Catmon fiesta: personal notes and synodal greetings

BAR NONE - Ian Manticajon - The Freeman

Allow me to extend my happy fiesta greetings to my hometown, Catmon, Cebu. Today, February 10, the town celebrates its 189th Annual Fiesta under the theme “Ang sinodohanong Pagpanaw sa atong Simbahan uban sa patron Señor San Guillermo de Aquitania” (The Synodal Journey of our Church with patron Señor San Guillermo de Aquitania).

In this context, ‘synodal’ emphasizes community, participation, and shared discernment in the church's direction, under the patronage of Señor San Guillermo de Aquitania (Senior Saint William of Aquitaine). It signifies a collective and participatory journey in faith and governance, where the voices of a wide range of the community are valued and considered.

A town fiesta in the Philippines is both a religious and cultural celebration, very much a part of our identity as Filipinos. Thus, I would like to congratulate the people of Catmon, the town’s public officials led by Mayor Avis G. Monleon, and the church or parish officials for today’s celebration.

On a personal note, since I started writing this column more than seven years ago, I am sometimes asked by readers about my roots. Reading between the lines, this often means, “How can someone with an unfamiliar surname in Cebu write about Cebu in a Cebuano newspaper?”

I was born, raised, and have lived in Cebu City, with weekends and special occasions, like fiestas, spent in our hometown of Catmon. Like many in the pre-war generations of Filipinos, my ascendants married into clans from other islands. My paternal grandmother’s family migrated from Catmon, Cebu, to Northern Mindanao before the war, where she met my paternal grandfather, who was from Camiguin Island.

When my late father, Rogelio (Roger), graduated from high school in his hometown of Talisayan, Misamis Oriental, he decided to pursue a college education in Cebu City, choosing the University of San Carlos. He once told me that this was a controversial matter at that time. In the post-war economy, it was actually quite easy to acquire tracts of land in Mindanao. According to lore, a gallon of ‘tuba’ could be exchanged for a piece of land. So the community didn’t see much value in higher education, considering they could live relatively comfortable lives off their lands.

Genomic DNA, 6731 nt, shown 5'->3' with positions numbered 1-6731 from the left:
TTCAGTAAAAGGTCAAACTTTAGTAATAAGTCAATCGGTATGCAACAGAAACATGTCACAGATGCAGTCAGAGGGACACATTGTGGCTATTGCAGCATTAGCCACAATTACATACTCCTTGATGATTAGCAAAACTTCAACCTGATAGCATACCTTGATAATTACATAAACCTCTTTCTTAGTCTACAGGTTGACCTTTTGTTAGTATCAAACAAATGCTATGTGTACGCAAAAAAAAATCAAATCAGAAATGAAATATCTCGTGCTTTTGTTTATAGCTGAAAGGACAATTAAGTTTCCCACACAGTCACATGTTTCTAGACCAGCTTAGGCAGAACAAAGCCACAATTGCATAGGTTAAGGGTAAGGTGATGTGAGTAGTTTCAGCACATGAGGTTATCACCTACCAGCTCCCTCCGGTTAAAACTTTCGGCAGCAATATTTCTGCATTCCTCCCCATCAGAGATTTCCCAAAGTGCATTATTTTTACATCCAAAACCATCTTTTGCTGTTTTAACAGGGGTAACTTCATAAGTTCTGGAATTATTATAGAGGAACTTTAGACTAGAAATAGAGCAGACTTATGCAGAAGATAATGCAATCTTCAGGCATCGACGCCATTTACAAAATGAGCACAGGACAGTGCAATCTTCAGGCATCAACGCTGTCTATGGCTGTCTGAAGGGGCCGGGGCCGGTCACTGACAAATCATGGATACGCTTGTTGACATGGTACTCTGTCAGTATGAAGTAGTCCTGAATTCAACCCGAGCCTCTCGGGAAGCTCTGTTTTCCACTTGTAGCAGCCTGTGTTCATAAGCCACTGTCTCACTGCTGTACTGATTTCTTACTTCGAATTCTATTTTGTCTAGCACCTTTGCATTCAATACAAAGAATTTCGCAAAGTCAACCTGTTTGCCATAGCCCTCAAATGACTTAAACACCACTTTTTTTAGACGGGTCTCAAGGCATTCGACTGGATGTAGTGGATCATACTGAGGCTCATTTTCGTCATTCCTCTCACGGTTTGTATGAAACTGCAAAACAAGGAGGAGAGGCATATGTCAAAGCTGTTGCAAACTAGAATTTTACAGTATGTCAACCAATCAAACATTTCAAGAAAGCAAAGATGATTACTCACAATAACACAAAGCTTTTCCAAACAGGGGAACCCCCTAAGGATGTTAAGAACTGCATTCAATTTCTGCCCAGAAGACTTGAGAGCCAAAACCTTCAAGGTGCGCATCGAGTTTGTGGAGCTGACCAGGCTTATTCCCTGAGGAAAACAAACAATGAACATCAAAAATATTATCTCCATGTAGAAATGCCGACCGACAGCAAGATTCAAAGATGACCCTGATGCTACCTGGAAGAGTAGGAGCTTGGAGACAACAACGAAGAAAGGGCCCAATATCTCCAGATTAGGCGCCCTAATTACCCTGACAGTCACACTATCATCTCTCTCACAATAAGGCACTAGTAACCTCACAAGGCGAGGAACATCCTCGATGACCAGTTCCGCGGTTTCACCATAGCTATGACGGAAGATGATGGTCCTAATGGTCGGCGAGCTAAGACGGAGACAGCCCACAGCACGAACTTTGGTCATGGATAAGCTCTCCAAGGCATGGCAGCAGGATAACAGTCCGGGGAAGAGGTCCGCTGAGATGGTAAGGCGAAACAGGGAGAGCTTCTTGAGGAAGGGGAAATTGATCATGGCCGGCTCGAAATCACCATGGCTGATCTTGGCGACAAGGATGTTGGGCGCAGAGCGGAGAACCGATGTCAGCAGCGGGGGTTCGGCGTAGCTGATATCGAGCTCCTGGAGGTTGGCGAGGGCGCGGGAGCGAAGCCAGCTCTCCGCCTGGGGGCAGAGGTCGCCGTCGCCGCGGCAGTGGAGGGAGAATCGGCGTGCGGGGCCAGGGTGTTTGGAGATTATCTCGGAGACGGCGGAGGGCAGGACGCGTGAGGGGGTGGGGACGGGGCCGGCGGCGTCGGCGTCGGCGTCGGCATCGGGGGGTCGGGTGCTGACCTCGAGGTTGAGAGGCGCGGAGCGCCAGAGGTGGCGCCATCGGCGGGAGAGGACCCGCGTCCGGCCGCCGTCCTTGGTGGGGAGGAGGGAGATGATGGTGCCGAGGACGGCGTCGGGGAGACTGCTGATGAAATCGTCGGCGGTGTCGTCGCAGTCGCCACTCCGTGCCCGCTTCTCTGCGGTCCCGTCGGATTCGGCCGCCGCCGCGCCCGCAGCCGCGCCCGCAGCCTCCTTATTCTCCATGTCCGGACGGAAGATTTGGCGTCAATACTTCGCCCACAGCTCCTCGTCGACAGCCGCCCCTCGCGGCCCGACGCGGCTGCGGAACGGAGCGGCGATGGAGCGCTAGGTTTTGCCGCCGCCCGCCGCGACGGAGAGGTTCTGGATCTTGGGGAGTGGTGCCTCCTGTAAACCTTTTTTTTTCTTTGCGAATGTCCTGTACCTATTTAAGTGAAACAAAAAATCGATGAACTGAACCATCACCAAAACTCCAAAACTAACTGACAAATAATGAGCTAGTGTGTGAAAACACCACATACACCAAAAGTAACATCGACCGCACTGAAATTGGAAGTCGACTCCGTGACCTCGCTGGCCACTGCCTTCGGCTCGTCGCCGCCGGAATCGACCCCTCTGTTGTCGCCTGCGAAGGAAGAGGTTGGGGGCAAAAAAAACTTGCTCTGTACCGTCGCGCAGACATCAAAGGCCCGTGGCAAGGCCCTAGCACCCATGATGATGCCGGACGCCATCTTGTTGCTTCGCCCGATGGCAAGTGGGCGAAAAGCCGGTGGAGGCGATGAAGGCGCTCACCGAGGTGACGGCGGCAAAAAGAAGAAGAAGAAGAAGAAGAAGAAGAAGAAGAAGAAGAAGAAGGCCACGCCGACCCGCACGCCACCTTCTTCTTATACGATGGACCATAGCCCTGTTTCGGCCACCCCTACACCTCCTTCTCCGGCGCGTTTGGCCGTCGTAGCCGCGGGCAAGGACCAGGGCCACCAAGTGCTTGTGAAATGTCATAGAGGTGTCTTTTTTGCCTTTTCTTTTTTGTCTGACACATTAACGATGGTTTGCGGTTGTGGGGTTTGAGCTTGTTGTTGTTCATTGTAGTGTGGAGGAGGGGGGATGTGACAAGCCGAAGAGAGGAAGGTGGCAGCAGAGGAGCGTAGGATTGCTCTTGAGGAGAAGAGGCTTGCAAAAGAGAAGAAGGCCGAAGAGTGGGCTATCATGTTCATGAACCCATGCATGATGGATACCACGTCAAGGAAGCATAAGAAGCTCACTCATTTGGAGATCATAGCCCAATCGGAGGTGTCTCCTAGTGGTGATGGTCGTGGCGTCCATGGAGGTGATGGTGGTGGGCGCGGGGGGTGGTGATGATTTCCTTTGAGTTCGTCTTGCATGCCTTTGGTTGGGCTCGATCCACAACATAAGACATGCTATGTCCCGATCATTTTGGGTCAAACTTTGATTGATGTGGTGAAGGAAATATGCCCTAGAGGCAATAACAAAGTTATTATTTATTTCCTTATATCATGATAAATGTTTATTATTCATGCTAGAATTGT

Yet my father insisted on enrolling and completing his college degree at USC in Cebu City, despite the challenges he faced far away from his parents and 12 siblings. This value he placed on education is one of the values he bequeathed to all six of his children, whom he and my mother ensured were enrolled in good schools.

In Cebu, my father was sent to stay in Catmon on occasions when there were no classes, finding a second home under the care of his grand aunt. It was in this home that he met my mother, Corazon “Sony” Sususco Cavada, the youngest daughter of the Catmon municipal treasurer, Jesus Cerilles Cavada, from his first marriage to the late Antipas Juban Sususco. After becoming a widower, Jesus Cavada married the widow and public school teacher Felicidad Orlanes-Collantes, the very grand aunt under whose care my father lived. Thus, my father met my mother in the household of the latter’s father and stepmother.

Indeed, in Catmon, I have relatives from both my father’s side --the Orlanes clan-- and my mother’s side --the Sususco and Juban clans. That is probably why I am not inclined to throw my hat into the town’s political arena; I could easily have relatives on both sides of the political fence.

Over the years, I have witnessed many developments in the town. Some of the modern conveniences of the city are now available, yet the town remains a beach and mountain paradise, and hopefully, it will always stay that way.

One concerning observation, however, is that as more land near the beach becomes privately owned, public access to the sea appears to be increasingly restricted. I hope government will pay attention to this issue because, the last time I checked, foreshore areas legally belong to the state. Private landowners adjacent to it should not be able to completely fence off the area, preventing public access to the beach.

I do hope that our communities will embrace the 'synodal' call of this year’s Catmon fiesta theme. We should share our resources and nature’s bounty within the context of a collective and participatory journey, not just in faith but also in our day-to-day living.

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